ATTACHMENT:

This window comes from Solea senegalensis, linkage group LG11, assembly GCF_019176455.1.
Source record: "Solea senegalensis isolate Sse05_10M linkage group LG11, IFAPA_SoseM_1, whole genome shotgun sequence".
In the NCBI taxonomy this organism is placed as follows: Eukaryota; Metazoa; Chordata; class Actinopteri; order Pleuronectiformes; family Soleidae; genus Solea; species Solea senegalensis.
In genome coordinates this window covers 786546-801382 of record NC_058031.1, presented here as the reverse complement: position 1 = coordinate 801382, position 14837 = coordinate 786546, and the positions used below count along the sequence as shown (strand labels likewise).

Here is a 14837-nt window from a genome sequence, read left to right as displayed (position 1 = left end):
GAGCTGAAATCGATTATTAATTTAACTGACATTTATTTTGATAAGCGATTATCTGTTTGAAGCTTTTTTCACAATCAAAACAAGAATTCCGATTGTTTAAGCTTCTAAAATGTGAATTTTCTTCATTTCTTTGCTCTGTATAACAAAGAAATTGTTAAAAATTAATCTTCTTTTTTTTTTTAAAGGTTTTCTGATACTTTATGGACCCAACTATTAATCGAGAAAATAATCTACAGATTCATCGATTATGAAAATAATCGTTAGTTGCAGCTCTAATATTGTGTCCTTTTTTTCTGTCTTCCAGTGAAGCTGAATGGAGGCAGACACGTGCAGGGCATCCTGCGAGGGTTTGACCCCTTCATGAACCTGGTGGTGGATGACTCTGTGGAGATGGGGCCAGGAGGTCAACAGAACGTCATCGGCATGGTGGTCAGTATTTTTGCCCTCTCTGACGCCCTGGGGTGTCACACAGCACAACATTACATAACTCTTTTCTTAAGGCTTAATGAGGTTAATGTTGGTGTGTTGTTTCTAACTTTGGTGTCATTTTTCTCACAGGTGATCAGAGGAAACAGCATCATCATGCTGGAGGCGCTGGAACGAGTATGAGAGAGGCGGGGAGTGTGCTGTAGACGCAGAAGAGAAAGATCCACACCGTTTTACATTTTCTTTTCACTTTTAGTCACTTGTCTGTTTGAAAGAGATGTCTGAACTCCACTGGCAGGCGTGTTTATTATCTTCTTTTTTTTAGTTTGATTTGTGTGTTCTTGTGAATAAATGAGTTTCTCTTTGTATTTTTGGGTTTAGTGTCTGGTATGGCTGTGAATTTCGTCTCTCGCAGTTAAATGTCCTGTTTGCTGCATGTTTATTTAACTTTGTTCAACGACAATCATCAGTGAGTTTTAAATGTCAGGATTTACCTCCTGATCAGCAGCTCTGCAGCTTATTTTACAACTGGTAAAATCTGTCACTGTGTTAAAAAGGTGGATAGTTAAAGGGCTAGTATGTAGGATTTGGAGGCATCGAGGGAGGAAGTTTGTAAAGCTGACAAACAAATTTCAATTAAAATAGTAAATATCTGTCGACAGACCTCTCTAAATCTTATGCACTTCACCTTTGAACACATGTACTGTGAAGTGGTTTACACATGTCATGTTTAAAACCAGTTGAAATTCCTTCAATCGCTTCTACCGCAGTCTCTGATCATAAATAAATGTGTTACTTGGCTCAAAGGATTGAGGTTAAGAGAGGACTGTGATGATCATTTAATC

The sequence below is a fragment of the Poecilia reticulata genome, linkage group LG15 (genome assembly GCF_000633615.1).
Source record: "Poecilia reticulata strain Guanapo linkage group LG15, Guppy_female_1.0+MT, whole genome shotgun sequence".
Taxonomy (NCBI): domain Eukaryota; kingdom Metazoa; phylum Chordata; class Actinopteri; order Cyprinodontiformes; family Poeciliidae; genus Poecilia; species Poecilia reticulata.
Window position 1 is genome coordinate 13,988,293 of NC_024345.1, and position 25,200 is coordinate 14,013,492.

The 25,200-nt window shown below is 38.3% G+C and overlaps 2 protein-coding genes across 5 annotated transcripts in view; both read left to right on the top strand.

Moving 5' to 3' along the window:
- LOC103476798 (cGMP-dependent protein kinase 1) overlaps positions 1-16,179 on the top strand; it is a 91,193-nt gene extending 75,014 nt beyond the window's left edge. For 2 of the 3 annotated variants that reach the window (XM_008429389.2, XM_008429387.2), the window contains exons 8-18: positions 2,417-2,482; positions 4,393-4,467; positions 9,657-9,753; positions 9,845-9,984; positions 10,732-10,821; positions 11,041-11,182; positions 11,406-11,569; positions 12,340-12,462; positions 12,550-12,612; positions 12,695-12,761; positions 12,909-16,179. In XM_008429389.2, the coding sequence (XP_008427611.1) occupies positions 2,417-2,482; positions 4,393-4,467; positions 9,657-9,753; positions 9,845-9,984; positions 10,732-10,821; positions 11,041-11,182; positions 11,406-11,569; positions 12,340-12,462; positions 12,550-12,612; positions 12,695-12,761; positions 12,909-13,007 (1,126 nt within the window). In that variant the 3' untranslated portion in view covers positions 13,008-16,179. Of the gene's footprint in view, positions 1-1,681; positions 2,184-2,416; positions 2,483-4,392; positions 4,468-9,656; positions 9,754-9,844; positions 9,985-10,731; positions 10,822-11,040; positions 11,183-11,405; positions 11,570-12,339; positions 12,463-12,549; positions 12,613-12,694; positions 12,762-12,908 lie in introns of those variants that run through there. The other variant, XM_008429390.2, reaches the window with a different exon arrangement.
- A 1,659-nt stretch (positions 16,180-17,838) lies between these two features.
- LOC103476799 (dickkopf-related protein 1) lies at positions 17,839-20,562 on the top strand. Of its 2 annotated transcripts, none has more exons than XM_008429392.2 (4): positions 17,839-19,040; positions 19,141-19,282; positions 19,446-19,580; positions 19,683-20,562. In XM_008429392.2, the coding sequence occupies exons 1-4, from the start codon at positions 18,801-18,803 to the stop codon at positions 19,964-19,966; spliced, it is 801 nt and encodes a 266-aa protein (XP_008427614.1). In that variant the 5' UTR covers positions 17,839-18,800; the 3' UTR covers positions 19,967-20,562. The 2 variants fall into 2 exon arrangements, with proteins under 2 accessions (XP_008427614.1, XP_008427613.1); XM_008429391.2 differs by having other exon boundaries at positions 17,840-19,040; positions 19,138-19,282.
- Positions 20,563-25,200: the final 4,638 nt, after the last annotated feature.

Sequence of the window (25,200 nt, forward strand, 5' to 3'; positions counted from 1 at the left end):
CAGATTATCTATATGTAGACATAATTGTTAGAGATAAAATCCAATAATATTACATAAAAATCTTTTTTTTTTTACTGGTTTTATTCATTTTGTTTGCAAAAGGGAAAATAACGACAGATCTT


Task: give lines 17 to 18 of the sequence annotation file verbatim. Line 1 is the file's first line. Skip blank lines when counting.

Sequence of the window (25,200 nt, forward strand, 5' to 3'; positions counted from 1 at the left end):
CAGATTATCTATATGTAGACATAATTGTTAGAGATAAAATCCAATAATATTACATAAAAATCTTTTTTTTTTTACTGGTTTTATTCATTTTGTTTGCAAAAGGGAAAATAACGACAGATCTT